To allow chromosome segregation, topoisomerase II (topo II) must resolve sister chromatid intertwines (SCI) formed during deoxynucleic acid (DNA) replication. How this process extends to the full genome is not well understood. In budding yeast, the unique structure of the ribosomal DNA (rDNA) array is thought to cause late SCI resolution of this genomic region during anaphase. In this paper, we show that chromosome length, and not the presence of rDNA repeats, is the critical feature determining the time of topo II–dependent segregation. Segregation of chromosomes lacking rDNA also requires the function of topo II in anaphase, and increasing chromosome length aggravates missegregation in topo II mutant cells. Furthermore, anaphase Stu2-dependent microtubule dynamics are critical for separation of long chromosomes. Finally, defects caused by topo II or Stu2 impairment depend on attachment of telomeres to the nuclear envelope. We propose that topological constraints imposed by chromosome length and perinuclear attachment determine the amount of SCI that topo II and dynamic microtubules resolve during anaphase.
Genetic information is maintained during eukaryotic cell proliferation through replication of chromosomes in S phase, and their subsequent segregation to daughter cells during mitosis. Partitioning of these replicated chromosomes requires dissolution of cohesin linkages at the metaphase-to-anaphase transition (Nasmyth, 2002) as well as resolution of sister chromatid intertwines (SCI). Intertwines arise during replication termination events (DiNardo et al., 1984) and by rotation of the replication fork during DNA strand elongation, which converts superhelical stress ahead of the fork into SCI behind it (Postow et al., 2001). SCI are resolved through the action of type II topoisomerase (topo II), which introduces double-strand DNA breaks to achieve the passage of one double helix through another (Wang, 2002). Consequently, topo II–type enzymes are essential for chromosome segregation from bacteria to human cells (Holm et al., 1985; Uemura et al., 1987; Kato et al., 1990; Ishida et al., 1994).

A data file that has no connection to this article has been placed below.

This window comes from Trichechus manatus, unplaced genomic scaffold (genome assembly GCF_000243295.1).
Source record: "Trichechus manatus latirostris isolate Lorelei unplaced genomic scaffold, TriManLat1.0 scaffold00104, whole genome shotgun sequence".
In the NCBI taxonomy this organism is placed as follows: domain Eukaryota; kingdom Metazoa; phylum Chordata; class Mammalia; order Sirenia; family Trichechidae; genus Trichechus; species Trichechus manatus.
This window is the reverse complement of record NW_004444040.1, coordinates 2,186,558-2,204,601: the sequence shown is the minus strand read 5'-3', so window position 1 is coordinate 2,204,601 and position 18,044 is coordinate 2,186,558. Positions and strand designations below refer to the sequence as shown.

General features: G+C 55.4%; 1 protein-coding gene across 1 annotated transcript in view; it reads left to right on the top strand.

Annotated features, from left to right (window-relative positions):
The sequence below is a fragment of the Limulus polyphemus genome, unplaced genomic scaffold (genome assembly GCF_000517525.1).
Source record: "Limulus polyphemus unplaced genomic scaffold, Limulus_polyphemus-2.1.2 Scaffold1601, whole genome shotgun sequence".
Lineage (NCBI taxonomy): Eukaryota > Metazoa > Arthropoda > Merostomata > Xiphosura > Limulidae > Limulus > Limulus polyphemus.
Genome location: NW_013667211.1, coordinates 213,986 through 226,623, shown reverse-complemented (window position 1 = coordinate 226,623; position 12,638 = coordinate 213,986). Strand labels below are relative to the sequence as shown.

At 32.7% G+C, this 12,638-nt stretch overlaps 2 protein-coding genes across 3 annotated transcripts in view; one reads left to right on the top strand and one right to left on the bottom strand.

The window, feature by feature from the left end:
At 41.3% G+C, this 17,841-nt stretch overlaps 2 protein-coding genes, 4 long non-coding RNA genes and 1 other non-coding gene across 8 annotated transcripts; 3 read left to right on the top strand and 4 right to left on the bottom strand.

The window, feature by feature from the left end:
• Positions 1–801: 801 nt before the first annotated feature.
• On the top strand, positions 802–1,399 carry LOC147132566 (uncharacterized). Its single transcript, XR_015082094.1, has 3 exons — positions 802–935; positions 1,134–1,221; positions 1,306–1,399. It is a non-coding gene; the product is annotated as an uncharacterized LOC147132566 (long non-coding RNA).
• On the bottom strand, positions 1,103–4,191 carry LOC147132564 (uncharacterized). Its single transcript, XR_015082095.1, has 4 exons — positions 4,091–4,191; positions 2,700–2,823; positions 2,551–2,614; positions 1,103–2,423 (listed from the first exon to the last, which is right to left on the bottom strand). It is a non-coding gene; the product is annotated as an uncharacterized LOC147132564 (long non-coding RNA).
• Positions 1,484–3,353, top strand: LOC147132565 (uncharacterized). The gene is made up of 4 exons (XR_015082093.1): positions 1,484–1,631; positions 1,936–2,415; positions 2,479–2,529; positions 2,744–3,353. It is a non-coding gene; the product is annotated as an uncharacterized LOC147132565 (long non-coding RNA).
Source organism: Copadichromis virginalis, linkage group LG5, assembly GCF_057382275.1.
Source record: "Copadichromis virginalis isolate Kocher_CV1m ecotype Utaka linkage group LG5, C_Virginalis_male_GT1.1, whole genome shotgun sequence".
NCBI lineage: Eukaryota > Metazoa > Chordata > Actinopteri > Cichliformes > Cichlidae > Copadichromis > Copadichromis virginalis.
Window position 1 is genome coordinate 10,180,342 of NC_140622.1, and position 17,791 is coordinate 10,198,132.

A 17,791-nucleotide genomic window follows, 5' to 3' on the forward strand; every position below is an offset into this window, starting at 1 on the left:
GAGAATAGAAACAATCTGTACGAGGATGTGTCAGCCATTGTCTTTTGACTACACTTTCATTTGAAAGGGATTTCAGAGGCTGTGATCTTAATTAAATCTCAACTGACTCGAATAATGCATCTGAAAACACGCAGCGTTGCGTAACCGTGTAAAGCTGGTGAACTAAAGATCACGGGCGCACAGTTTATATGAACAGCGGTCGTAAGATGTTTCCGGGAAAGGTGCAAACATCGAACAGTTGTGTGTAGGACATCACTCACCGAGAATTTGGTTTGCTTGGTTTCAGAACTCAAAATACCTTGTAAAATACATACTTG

Although topo II is active throughout the whole eukaryotic cell cycle, the time of complete SCI resolution is unclear. In the budding yeast Saccharomyces cerevisiae, analysis of the topological state of circular plasmids shows that small (<15 kb) replicated dimers are fully resolved into decatenated monomers before anaphase (Koshland and Hartwell, 1987; Baxter et al., 2011), whereas larger 60-kb minichromosomes are still present as catenated dimers in metaphase (Farcas et al., 2011; Charbin et al., 2014). At which point during the cell cycle is SCI resolution of endogenous yeast chromosomes completed remains a key unresolved issue. This was directly addressed in the case of the ribosomal DNA (rDNA) locus. Budding yeast rDNA has been extensively used as a model for chromosome condensation and segregation (Guacci et al., 1994; Bhalla et al., 2002; Lavoie et al., 2004; Machín et al., 2005; D’Ambrosio et al., 2008). The rDNA locus consists of 100–200 tandem repeats of a 9.1-kb element in chromosome XII, making it the longest budding yeast chromosome. Topo II is required during anaphase for segregation of the rDNA, suggesting that SCI are retained in this region until midanaphase (D’Ambrosio et al., 2008). Whether decatenation of the rDNA is representative of the rest of the genome was not known, but it was hypothesized to relate to specific features of this repetitive genomic region. Such features include a high density of replication origins, elevated transcription levels, and/or tightly regulated recombination (Ivessa and Zakian, 2002; Kobayashi and Ganley, 2005; Clemente-Blanco et al., 2009). Importantly, a possible role of chromosome length in rDNA decatenation dynamics remained unexplored.